There was a television show a few years ago that was disturbing and fascinating in equal measure. Called A Thousand Ways to Die, it reenacted one-in-a-million circumstances that led to actual deaths.
It was my worst nightmare.
The show was proof that every irrational fear I’ve ever had wasn’t so irrational after all. And that everyone who tried to comfort me with “What are the chances…” didn’t know what they were talking about. It doesn’t matter if a particular sequence of events happens once in twenty million times if you or a loved one are the one.
The laws of probability are no comfort. The show proved their worthlessness.
In researching the history of the show for this post, I learned the writers took considerable artistic license by embellishing and altering facts to maximize entertainment value. I didn’t know that when I was a viewer. It doesn’t matter. Sooner or later some of their fictionalized deaths will actually occur.
I’ve known for a long time that my mind quickly jumps to the worst possible outcome. It took a long time to realize that not everybody’s mind does the same.
A bit of dizziness? The start of a brain tumor.
A mistake on a bill? Evidence of identity theft and I’ll be homeless soon.
A loved one doesn’t text back right away? They’ve been abducted.
You get the picture.
Sometimes these thoughts just pop into my conscious awareness. Other times, I initiate the process with a “what if…?” question.
What if this bridge collapsed right now?
What if there’s a brain-eating amoeba in this water?
What if there’s a blackout while I’m in this elevator?
If not immediately dismissed, these thoughts quickly become seeds that take root and grow faster than weeds in a summer garden.
Sometimes even I feel sorry for myself. It’s hard to live this way.
I’m also well aware that I spend more energy than I should fighting these fears. Energy that could be spent more productively.
I take solace in realizing I’m not alone, because someone wrote a book called The Worst Case Scenario Survival Handbook (by Joshua Piven). Another like-minded soul spent hours and hours contemplating all the worst things that could happen and then turned it into a profitable and helpful project.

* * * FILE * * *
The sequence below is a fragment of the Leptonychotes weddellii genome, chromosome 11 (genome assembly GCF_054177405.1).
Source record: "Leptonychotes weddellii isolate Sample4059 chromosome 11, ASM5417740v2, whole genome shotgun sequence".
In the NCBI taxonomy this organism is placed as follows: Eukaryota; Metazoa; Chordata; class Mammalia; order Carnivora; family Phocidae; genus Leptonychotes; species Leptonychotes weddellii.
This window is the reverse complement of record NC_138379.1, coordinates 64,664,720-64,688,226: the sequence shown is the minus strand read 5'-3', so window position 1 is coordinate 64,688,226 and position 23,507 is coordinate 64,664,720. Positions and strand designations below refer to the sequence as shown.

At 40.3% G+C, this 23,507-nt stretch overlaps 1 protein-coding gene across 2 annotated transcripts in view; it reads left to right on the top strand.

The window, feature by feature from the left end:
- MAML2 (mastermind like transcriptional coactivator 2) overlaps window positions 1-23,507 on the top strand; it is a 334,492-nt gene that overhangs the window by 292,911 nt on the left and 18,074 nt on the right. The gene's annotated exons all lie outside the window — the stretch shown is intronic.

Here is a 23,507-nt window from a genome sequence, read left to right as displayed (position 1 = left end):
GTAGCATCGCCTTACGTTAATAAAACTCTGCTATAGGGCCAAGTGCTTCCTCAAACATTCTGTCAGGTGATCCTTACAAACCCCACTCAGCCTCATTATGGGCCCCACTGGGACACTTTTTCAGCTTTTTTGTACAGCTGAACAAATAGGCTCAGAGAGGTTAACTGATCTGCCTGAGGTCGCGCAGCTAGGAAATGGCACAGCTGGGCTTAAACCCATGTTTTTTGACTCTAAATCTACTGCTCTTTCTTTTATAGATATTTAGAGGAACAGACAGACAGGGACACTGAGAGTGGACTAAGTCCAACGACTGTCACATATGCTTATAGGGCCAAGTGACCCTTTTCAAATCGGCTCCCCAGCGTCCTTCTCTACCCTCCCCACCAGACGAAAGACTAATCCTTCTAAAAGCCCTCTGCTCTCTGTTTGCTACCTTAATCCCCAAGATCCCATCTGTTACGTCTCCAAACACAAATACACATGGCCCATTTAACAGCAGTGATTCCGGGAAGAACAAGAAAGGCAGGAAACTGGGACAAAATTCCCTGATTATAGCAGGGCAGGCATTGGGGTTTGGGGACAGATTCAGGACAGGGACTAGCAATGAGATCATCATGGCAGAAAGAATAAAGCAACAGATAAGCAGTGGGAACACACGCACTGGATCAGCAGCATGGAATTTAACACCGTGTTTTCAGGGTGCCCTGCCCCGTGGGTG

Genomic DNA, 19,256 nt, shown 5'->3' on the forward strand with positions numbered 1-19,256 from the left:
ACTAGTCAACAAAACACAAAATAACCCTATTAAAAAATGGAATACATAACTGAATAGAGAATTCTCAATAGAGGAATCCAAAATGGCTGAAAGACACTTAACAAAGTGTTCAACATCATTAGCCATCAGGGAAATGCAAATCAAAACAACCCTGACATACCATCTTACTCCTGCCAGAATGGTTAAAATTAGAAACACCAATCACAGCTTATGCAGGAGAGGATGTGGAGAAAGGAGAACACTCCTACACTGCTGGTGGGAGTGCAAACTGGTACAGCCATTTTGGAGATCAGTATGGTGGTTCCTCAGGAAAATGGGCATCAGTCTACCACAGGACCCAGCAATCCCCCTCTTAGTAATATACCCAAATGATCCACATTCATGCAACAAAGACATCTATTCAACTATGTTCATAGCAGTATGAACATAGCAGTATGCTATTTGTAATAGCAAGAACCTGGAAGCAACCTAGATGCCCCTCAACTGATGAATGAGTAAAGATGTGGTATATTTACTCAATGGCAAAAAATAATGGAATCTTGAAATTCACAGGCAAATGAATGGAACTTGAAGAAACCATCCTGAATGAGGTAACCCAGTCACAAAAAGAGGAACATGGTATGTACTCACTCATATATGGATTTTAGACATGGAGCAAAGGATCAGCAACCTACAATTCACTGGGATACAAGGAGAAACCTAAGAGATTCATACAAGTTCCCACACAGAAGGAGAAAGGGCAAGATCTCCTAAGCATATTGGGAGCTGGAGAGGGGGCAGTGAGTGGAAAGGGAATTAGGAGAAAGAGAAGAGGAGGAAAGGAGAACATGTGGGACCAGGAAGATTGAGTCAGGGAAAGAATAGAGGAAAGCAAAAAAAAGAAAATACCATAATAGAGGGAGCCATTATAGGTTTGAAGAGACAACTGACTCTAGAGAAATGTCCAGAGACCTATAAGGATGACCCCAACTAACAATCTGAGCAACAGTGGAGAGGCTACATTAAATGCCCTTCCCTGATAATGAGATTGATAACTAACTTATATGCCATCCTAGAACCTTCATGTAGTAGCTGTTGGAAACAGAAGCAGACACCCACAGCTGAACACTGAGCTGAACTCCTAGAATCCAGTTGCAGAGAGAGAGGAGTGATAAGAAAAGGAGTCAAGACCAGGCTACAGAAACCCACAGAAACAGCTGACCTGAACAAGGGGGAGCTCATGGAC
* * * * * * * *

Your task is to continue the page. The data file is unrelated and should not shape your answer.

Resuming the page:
Many people thought the book was funny. I considered buying multiple copies.
My fears are not typically about getting caught in quicksand, or having to escape killer bees, but you never know. Under the right circumstances, I could imagine those catastrophes too. Then the guide would come in handy.
Actually I always have the ultimate survival guide nearby. The bible has a lot to say about fear. One of the most straightforward commands is:
Do not let you hearts be troubled and do not be afraid.
There are many more verses like it.
And when fear burrows deep inside, I remind myself of God’s promises:
So do not fear for I am with you; do not be dismayed for I am your God. I will strengthen you and help you; I will uphold you with my righteous right hand.
This reignites trust and bolsters courage. Scripture never ceases to loosen the grip of fear with truth and light. It reminds me I’m never alone, no matter what calamity I fear awaits me.
Scripture also reminds me I was not created to live this way:
For God gave us a spirit not of fear but of power and love and self-control.
2 Timothy 1:7
So when fearful thoughts come unbidden and unwelcome, destroying my sense of peace, I remind myself to exert self-control to turn away from them. To see them as the thieves they are. Unchecked, they steal joy, contentment, harmony and trust.
So I give these thoughts a quick and strong shove out of my mind. It’s a daily chore, much like flossing; a nuisance, but necessary.
Luckily the bible doesn’t only tell us what not to do. It also instructs us how we should think:
Finally, brothers, whatever is true, whatever is honorable, whatever is just, whatever is pure, whatever is lovely, whatever is commendable, if there is any excellence, if there is anything worthy of praise, think about these things.
So, instead, I turn my attention away from the chaos that runs through my mind and focus on peace, beauty, blessings, and love.
And in addition to refocusing my thoughts, I look up and remember God’s promises. It is there, and only there, that the laws of probability are rendered pointless because I’m already certain of my future.
A Thousand Ways to Die ran from 2008-2012. It’s back in reruns on two stations; MTV and Comedy Central. Comedy Central? Does anybody really think this stuff is funny?
Well. Maybe a little funny. And THAT is progress!
Do silly fears ever enter your mind? How do you give yourself a reality check?